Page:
A remarkable assembly convened in Philadelphia in the summer of 2008. It was called the "Convention for the Common Good," and it evoked faint echoes of another summer gathering in that same city in 1787. U.S. founders sought then "to establish justice, insure domestic tranquility, provide for the common defense, promote the general welfare, and secure the blessings of liberty to ourselves and our posterity." They preserved those words in the preamble to the Constitution of the United States along with two other famous phrases, "we the people" and "to create a more perfect union."
Regarding themselves as "we the people" of the present day, and intent on doing what they can to shape a "more perfect union," 800 delegates — practically all Catholic, predominantly female and most of them women religious — responded to a call from Catholics in Alliance for the Common Good, a new lay initiative, and NETWORK, a social justice lobby founded by Catholic nuns in 1971, to fill a hotel in Philadelphia in early July to hammer out a "Platform for the Common Good."
The targeted problem is the politics of division, familiar to anyone with ears to hear talk radio or eyes to see televised political commercials. The recommended solution is a national commitment to the common good.
"We want a new vision of governance that is rooted in a moral commitment to human dignity and social justice," said Alexia Kelley, executive director of Catholics in Alliance for the Common Good.
Sister Simone Campbell of the Sisters of Social Service and executive director of NETWORK added, "Our goal is to reclaim the best of our country’s idealism and demand that elected leaders resolve the most pressing needs of our times in the light of the Catholic social tradition."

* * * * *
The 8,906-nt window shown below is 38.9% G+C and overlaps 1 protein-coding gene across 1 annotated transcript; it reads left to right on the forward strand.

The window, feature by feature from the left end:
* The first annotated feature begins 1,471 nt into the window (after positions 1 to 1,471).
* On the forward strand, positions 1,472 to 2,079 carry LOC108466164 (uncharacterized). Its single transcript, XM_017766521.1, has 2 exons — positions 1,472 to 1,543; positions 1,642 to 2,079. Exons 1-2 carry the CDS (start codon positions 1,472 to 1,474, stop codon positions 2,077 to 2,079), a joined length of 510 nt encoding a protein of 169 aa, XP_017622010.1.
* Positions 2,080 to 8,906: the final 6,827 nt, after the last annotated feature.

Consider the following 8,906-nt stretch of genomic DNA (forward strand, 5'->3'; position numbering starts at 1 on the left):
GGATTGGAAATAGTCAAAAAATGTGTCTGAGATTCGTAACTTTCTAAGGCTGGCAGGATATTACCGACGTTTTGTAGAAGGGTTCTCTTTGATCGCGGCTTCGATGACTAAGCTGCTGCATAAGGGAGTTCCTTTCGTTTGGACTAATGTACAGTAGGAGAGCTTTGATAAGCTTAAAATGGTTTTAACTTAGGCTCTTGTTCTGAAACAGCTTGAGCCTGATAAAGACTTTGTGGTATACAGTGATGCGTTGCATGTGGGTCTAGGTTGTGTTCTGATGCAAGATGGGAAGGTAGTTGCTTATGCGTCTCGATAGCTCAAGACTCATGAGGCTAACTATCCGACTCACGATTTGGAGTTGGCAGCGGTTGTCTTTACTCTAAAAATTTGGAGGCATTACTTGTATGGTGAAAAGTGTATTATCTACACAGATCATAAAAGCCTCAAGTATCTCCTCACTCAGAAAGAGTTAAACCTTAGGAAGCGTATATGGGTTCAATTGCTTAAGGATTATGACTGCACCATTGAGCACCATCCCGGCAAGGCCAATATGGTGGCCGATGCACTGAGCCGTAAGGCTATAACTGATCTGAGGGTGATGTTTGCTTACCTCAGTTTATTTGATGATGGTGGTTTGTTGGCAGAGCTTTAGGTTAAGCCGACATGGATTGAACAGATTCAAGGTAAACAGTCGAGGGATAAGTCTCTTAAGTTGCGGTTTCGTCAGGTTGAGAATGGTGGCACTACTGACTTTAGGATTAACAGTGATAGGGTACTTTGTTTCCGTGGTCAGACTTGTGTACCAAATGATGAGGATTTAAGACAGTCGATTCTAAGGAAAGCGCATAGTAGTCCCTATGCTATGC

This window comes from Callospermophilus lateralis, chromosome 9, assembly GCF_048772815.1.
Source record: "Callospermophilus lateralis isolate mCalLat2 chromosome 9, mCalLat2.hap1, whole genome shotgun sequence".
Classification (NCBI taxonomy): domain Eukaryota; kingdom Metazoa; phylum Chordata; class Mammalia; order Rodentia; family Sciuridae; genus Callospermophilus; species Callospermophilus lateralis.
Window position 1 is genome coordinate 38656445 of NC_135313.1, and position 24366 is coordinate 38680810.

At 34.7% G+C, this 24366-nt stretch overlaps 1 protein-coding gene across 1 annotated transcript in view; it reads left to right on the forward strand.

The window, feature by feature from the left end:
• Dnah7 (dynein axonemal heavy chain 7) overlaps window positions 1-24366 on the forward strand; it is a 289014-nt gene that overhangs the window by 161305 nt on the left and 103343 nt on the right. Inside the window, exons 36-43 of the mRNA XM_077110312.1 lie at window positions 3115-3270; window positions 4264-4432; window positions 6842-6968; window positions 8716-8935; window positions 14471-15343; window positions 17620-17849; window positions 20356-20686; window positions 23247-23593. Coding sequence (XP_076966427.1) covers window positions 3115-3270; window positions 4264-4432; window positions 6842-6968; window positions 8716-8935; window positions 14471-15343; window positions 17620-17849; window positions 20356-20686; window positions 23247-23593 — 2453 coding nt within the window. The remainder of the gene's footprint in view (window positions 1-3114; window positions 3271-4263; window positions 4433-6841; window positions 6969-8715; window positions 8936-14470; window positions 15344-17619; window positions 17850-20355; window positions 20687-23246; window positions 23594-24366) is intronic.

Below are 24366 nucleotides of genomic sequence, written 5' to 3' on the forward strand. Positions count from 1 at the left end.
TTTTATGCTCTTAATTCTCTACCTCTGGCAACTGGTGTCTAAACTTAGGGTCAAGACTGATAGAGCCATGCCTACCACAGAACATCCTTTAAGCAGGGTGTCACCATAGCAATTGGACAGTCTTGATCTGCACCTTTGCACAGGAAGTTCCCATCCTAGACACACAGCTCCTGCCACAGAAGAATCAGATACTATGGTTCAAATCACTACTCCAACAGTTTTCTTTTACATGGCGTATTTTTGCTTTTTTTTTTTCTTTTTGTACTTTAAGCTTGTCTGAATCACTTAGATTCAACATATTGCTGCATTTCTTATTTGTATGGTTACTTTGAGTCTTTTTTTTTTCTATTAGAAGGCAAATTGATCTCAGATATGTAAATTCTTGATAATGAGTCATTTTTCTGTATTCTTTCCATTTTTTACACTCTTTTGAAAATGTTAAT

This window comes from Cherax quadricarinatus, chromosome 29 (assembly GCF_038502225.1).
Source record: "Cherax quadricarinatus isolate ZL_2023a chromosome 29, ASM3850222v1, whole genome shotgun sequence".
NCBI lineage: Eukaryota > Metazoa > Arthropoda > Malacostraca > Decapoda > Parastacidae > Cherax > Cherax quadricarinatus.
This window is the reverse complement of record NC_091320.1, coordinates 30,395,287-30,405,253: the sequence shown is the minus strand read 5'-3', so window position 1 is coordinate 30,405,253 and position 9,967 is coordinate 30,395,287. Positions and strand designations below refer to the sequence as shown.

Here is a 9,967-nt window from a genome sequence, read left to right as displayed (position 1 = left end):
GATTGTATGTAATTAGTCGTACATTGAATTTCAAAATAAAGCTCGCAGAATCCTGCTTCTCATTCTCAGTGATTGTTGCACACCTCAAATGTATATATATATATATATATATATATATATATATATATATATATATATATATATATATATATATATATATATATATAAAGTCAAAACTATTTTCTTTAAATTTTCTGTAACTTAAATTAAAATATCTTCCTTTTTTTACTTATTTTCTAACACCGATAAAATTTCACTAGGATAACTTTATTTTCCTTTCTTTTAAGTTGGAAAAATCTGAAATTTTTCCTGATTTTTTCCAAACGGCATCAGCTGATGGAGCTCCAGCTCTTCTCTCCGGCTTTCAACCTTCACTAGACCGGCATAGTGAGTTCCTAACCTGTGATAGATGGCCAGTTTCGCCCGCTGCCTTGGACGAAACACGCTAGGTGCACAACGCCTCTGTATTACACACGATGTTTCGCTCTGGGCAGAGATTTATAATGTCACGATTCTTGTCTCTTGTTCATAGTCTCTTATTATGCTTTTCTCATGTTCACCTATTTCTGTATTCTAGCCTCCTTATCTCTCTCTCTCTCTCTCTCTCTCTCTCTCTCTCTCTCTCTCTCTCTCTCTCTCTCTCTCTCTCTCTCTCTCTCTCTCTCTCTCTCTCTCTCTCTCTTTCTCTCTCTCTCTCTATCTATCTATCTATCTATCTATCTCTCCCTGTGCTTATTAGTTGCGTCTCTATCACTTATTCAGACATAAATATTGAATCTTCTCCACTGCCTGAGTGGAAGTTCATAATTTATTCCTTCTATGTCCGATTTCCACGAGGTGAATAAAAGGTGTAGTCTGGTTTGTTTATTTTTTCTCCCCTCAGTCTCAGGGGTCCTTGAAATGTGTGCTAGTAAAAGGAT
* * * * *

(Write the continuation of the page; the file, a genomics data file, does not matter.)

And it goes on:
That tradition understands the common good as "the sum total of social conditions which allow people, either as groups or as individuals, to reach fulfillment more fully and more easily" (Vatican Council II, Pastoral Constitution on the Church in the Modern World, No. 26). Those "social conditions" are debated in presidential political campaigns every four years and await solution through the legislative process at local, state and national levels.
The "platform" (a word chosen with an eye to the planks that both Republicans and Democrats will assemble later this summer to provide for their candidates a place to stand) has many elements. Thinking about the common good, delegates to this Philadelphia gathering highlighted in their breakout sessions: ecology, immigration, war and peace, the economy and health care.
Surprisingly, education was not a breakout session topic despite its importance in eliminating poverty. The life issues came up often in group discussions and special caucuses. A stem-winding plenary session address by Sister Helen Prejean of the Sisters of St. Joseph of Medaille (and of "Dead Man Walking" fame) made the case very persuasively for the elimination of capital punishment.
Speeches by U.S. Sen. Bob Casey, D-Pa.; Rep. Marcy Kaptur, D-Ohio; AFL-CIO president John Sweeney, and a keynote address by theologian Shawn Copeland of Boston College provided information and motivation for the delegates.
Former Rep. Charles Dougherty, R-Pa.; and John Podesta, former White House chief of staff in the Clinton administration, were on a panel moderated by syndicated columnist E.J. Dionne to look at the upcoming presidential election through the lens of the common good.
The effects of this three-day gathering will be seen and heard all across the country in the months ahead. Anyone interested in reading the "Platform for the Common Good" can find it online at www.votethecommongood.com/files/Platform.
Father Byron, SJ, is a columnist for Catholic News Service.